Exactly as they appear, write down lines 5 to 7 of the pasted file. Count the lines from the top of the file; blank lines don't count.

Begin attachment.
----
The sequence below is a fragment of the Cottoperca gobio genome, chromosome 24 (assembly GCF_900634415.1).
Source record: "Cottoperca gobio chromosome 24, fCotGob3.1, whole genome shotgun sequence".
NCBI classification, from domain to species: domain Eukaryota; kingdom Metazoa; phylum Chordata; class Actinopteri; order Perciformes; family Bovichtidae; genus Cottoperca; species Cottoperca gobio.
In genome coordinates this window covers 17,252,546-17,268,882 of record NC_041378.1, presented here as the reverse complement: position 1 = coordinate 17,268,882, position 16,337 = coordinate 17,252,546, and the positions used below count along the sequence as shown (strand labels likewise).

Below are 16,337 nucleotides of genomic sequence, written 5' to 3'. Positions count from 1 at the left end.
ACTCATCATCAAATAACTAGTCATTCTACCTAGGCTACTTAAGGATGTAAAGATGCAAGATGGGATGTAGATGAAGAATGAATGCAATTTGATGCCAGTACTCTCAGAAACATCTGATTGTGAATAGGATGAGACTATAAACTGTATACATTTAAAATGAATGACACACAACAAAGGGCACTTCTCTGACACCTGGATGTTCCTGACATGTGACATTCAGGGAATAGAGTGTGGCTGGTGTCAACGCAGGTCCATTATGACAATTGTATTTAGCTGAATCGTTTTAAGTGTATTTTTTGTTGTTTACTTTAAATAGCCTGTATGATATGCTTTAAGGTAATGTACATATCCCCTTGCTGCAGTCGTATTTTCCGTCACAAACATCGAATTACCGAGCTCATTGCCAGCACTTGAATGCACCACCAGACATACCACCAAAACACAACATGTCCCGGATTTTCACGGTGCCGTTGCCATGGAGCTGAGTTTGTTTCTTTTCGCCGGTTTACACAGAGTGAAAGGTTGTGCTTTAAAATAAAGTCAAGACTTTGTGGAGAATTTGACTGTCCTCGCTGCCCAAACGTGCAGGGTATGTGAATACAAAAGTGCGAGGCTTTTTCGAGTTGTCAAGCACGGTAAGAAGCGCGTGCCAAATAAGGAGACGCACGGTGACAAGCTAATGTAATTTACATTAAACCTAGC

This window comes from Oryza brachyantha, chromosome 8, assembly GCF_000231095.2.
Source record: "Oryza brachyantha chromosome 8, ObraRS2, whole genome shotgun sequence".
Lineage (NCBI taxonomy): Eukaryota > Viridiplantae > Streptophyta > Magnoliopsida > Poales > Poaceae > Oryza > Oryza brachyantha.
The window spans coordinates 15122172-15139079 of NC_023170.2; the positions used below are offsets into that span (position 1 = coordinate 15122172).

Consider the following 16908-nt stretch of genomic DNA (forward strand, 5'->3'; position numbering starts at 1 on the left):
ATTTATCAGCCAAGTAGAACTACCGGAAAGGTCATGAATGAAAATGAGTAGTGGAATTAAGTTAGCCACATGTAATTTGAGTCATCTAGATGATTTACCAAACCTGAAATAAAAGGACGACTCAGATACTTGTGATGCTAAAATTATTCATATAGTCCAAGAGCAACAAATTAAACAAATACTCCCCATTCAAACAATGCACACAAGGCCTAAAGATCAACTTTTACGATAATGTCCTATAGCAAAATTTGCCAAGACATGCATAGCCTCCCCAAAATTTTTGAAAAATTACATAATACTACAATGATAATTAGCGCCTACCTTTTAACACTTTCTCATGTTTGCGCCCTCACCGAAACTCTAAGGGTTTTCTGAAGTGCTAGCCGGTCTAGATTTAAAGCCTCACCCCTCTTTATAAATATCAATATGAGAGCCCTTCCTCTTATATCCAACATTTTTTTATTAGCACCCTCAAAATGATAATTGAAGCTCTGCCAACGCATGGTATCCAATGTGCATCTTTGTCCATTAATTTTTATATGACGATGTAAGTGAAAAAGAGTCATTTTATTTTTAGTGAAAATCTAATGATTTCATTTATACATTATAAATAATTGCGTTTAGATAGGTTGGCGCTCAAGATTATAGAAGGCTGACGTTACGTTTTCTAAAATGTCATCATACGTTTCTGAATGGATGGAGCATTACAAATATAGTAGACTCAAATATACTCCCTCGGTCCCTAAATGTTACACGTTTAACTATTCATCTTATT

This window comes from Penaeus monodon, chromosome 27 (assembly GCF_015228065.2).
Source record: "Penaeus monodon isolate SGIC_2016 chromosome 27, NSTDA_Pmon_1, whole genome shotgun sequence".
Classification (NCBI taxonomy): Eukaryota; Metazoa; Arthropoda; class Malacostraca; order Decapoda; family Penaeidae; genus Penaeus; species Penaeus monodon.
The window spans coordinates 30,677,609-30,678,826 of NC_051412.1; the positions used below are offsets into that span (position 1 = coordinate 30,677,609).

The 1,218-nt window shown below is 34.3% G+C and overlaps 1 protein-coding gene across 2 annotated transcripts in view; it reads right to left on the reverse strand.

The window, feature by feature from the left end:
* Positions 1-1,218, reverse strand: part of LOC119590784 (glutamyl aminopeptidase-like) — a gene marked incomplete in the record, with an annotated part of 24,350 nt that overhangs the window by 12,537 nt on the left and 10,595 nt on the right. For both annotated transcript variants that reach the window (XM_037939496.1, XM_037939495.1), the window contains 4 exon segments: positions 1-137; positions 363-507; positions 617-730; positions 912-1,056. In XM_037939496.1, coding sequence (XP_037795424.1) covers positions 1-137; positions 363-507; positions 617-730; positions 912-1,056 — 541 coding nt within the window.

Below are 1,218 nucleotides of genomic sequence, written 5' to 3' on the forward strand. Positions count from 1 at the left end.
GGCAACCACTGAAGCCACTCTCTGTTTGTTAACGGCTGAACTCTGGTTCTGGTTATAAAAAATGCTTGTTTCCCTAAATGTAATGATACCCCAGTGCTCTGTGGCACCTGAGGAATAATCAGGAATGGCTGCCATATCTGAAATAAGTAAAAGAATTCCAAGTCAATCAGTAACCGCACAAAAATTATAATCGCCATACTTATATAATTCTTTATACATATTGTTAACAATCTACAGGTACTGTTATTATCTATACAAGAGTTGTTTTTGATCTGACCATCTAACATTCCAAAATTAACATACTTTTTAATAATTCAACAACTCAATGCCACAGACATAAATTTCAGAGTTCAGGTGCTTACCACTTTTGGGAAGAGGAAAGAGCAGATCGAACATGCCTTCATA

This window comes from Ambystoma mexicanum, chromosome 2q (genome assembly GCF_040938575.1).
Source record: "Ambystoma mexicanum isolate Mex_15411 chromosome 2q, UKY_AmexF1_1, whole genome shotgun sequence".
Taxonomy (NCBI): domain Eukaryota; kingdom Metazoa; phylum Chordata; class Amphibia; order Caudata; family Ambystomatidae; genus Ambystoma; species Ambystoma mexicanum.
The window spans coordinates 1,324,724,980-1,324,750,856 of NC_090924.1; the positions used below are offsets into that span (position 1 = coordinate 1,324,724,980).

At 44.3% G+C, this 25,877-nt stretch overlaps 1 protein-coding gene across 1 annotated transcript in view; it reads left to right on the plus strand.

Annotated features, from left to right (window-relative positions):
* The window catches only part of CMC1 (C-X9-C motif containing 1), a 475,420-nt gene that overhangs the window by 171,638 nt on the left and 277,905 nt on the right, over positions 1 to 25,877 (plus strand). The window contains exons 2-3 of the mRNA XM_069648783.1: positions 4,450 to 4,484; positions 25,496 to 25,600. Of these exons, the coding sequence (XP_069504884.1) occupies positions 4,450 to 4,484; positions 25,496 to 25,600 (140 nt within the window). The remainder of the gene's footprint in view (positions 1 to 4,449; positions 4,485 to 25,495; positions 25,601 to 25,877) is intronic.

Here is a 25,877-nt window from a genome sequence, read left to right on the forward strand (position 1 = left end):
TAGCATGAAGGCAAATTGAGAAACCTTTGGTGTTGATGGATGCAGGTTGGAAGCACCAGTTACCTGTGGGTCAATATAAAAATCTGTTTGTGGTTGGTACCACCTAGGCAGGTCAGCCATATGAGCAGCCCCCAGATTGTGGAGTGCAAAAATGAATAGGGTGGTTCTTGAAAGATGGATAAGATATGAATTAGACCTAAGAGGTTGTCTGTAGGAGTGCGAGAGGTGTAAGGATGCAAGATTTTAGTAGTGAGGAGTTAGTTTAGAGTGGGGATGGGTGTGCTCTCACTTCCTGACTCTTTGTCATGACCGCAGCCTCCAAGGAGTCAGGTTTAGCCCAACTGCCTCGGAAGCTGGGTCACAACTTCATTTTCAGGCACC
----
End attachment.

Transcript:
Below are 16,337 nucleotides of genomic sequence, written 5' to 3'. Positions count from 1 at the left end.
ACTCATCATCAAATAACTAGTCATTCTACCTAGGCTACTTAAGGATGTAAAGATGCAAGATGGGATGTAGATGAAGAATGAATGCAATTTGATGCCAGTACTCTCAGAAACATCTGATTGTGAATAGGATGAGACTATAAACTGTATACATTTAAAATGAATGACACACAACAAAGGGCACTTCTCTGACACCTGGATGTTCCTGACATGTGACATTCAGGGAATAGAGTGTGGCTGGTGTCAACGCAGGTCCATTATGACAATTGTATTTAGCTGAATCGTTTTAAGTGTATTTTTTGTTGTTTACTTTAAATAGCCTGTATGATATGCTTTAAGGTAATGTACATATCCCCTTGCTGCAGTCGTATTTTCCGTCACAAACATCGAATTACCGAGCTCATTGCCAGCACTTGAATGCACCACCAGACATACCACCAAAACACAACATGTCCCGGATTTTCACGGTGCCGTTGCCATGGAGCTGAGTTTGTTTCTTTTCGCCGGTTTACACAGAGTGAAAGGTTGTGCTTTAAAATAAAGTCAAGACTTTGTGGAGAATTTGACTGTCCTCGCTGCCCAAACGTGCAGGGTATGTGAATACAAAAGTGCGAGGCTTTTTCGAGTTGTCAAGCACGGTAAGAAGCGCGTGCCAAATAAGGAGACGCACGGTGACAAGCTAATGTAATTTACATTAAACCTAGC

This window comes from Oryza brachyantha, chromosome 8, assembly GCF_000231095.2.